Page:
State v. Mahr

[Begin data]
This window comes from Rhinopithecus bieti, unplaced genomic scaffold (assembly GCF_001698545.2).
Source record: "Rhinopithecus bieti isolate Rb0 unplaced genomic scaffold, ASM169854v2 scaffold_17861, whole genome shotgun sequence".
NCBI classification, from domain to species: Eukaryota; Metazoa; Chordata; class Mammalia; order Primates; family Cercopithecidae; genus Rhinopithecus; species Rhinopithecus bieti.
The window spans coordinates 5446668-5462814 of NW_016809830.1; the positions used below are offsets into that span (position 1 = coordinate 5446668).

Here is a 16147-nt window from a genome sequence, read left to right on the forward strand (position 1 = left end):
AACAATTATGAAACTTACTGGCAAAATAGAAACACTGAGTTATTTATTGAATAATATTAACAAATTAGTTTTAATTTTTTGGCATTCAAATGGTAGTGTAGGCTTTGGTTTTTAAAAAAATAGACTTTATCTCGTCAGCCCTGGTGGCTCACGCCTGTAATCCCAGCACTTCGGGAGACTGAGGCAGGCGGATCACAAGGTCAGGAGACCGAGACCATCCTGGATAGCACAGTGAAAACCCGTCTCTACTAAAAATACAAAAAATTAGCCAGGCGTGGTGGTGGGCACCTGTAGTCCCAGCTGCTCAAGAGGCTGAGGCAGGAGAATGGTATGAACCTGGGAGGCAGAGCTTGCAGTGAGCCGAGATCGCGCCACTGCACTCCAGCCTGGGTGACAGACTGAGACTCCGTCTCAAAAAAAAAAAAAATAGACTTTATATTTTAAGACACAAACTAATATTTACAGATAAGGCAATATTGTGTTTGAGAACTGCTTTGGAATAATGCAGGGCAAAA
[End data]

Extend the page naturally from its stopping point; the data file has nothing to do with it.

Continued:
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[Cite as State v. Mahr, 2018-Ohio-3443.] IN THE COURT OF APPEALS ELEVENTH APPELLATE DISTRICT LAKE COUNTY, OHIO STATE OF OHIO, Plaintiff-Appellee, : MEMORANDUM OPINION : CASE NO. 2017-L-147 - vs - : FREDRICK MAHR, : Defendant-Appellant. : Criminal Appeal from the Painesville Municipal Court, Case No. 2016 CR 01983. Judgment: Appeal dismissed. Ron M. Graham, 8039 Broadmoor Road, Suite 21, Mentor, OH 44060 (For PlaintiffAppellee). Michael C. Lucas, Wiles and Richards, 37265 Euclid Avenue, Willoughby, OH 44094 (For Defendant-Appellant). DIANE V. GRENDELL, J. {¶1} Appellant, Fredrick Mahr, appeals from the trial court’s Judgment Entry, sentencing him for violations of the Leroy Township Zoning Regulations. {¶2} On August 25, 2016, an “Affidavit, on Complaint” was filed in the Painesville Municipal Court, signed by the Leroy Township Zoning Inspector, which alleged three violations of the Leroy Township Zoning Regulations: “Violation 1: Junk Vehicles” in violation of Section 9.12; “Violation 2, Junk Refuse, Scrap Metal and Junk for Storage” in violation of Section 9.10; and “Violation 3: Outdoor Storage of More th[a]n 5 Vehicles,” in violation of Section 16.04.4. {¶3} A December 12, 2016 Judgment Entry, a form entry, stated that Mahr entered a plea of no contest “to charges of” and listed three violations: “Maint Viol MM,” “Maint Viol MM,” and “Storage of Veh MM.” One “Maint Viol” and the “Storage of Veh” were circled (indicating a plea to these offenses), while the remaining “Maint Viol” was crossed out. No description or numbers of the Sections violated were included. While the court’s online docket indicates dismissal of one maintenance violation, a review of Mahr’s brief seemed to indicate his belief that he was convicted of all three violations. As to the sentence, the court ordered a fine of $200 per day with “all fines suspended if in compliance by 6-15-17.” {¶4} compliance. Subsequently, additional proceedings were conducted to determine An additional, handwritten notation was added to the bottom of the December 12, 2016 Entry and reads: “10/2/17: Imposition of sentence - $150/day f/n until compliance,” followed by what appears to be the judge’s initials or signature. A copy of the Entry was made and docketed under a separate docket number, but no new time stamp was included on that portion of the entry or the newly docketed copy. {¶5} For the following reasons, this court lacks jurisdiction to consider the present appeal. {¶6} “The Ohio Constitution grants courts of appeals jurisdiction ‘to review and affirm, modify, or reverse judgments or final orders.’” Smith v. Chen, 142 Ohio St.3d 411, 2015-Ohio-1480, 31 N.E.3d 633, ¶ 8, quoting Ohio Constitution, Article IV, Section 3(B)(2); R.C. 2953.02 (a court of appeals only possesses jurisdiction to hear an appeal from a criminal case if the appeal is from a “judgment or final order”); R.C. 2505.02. 2 {¶7} In a criminal case, to constitute a final, appealable order under R.C. 2505.02, a judgment of conviction and sentence must satisfy the substantive provisions of Crim.R. 32(C) and include: (1) the fact of conviction; (2) the sentence; (3) the judge’s signature; and (4) the time stamp indicating the entry upon the journal by the clerk. State v. Lester, 130 Ohio St.3d 303, 2011-Ohio-5204, 958 N.E.2d 142, paragraph one of the syllabus. {¶8} Here, the court’s entry is missing multiple elements necessary for a final order. First, the fact of conviction is not properly documented in the court’s December 12, 2016 Entry. The entry “must either fully describe the crime for which the accused was convicted or set forth the Revised Code section number under which he was convicted.” Cleveland v. U.S. Bank, N.A., 72 N.E.3d 1123, 2016-Ohio-7402, ¶ 10 (8th Dist.), citing State v. Tanner, 10th Dist. Franklin Nos. 91AP-263 and 91AP-651, 1991 WL 281410, *9 (Dec. 31, 1991), citing Braxton v. Maxwell, 1 Ohio St.2d 134, 136, 205 N.E.2d 397 (1965). {¶9} Here, the Entry lists two maintenance offenses in the same wording, with only one circled, although the Complaint charged these as violations of two separate sections of the Zoning Regulations. Thus, it is not evident for which conduct and crime Mahr was convicted. This has been held inadequate to create a final judgment in similar circumstances, where a judgment of conviction provided only a generic listing of a “building code violation” when the defendant was charged with multiple code violations under various sections, since the “fact of conviction” was not stated consistent with Crim.R. 32(C). U.S. Bank at ¶ 11-12. {¶10} Further, while one count is crossed out on the entry of conviction, we 3 question whether this adequately disposed of that charge. Where a charge that does not terminate in a conviction is not disposed of upon conviction of other offenses and has not otherwise “been terminated by a journal entry,” this is considered a “hanging charge” which “prevent[s] the conviction from being a final order under R.C. 2505.02(B).” State v. Mullens, 4th Dist. Lawrence No. 17CA7, 2018-Ohio-1594, ¶ 11. The lack of clarity is evident since, as noted above, it appears from his brief that Mahr believes he was convicted of all three violations stated in the Complaint. The foregoing concerns are especially problematic given that the court has ordered a continuing financial sanction for being out of compliance with the Zoning Regulations while it is not even clear from the court’s Entry which sections Mahr was found to be violating. {¶11} We also note that it is unclear how many counts for which Mahr was convicted. He contends that he was ordered to pay an ongoing fee for multiple violations, improperly, when he intended to enter a no contest plea to only three distinct offenses. The Judgment Entry does not indicate the dates for the violation or the number of counts for which he was convicted, although it fines him indefinitely for lack of compliance. This is a concern in the present matter, where the Leroy Zoning Regulations provide that “[e]ach and every day during which such illegal * * * use continues may be deemed a separate offense,” language which was included in the Complaint. Section 5.2. Given all of the foregoing, we find a lack of a final order on the grounds of failure to state the fact of conviction. See Cleveland v. Robshir Properties, L.L.C., 8th Dist. Cuyahoga No. 104340, 2016-Ohio-191, ¶ 19 (a final order did not exist when the standardized judgment entry listed the generic building code violation without listing the specific code section, “did not specify the dates of violations, the number of 4 counts [the defendant] was convicted of, and imposed a $500 fine without specifying whether the fine was for one count or for [multiple] counts”). {¶12} Finally, while there was a time stamp indicating entry of the Judgment Entry with the conviction and conditional sentence on December 12, 2016, the final imposition of sentence, ordered on October 2, 2017 at the bottom of the preexisting Entry, was not time stamped as required under Lester. {¶13} Given the trial court’s failure to issue a final order, this court is without jurisdiction to hear the present appeal. Accordingly, the appeal is hereby, sua sponte, dismissed for lack of a final appealable order. THOMAS R. WRIGHT, P.J., COLLEEN MARY O’TOOLE, J., concur. 5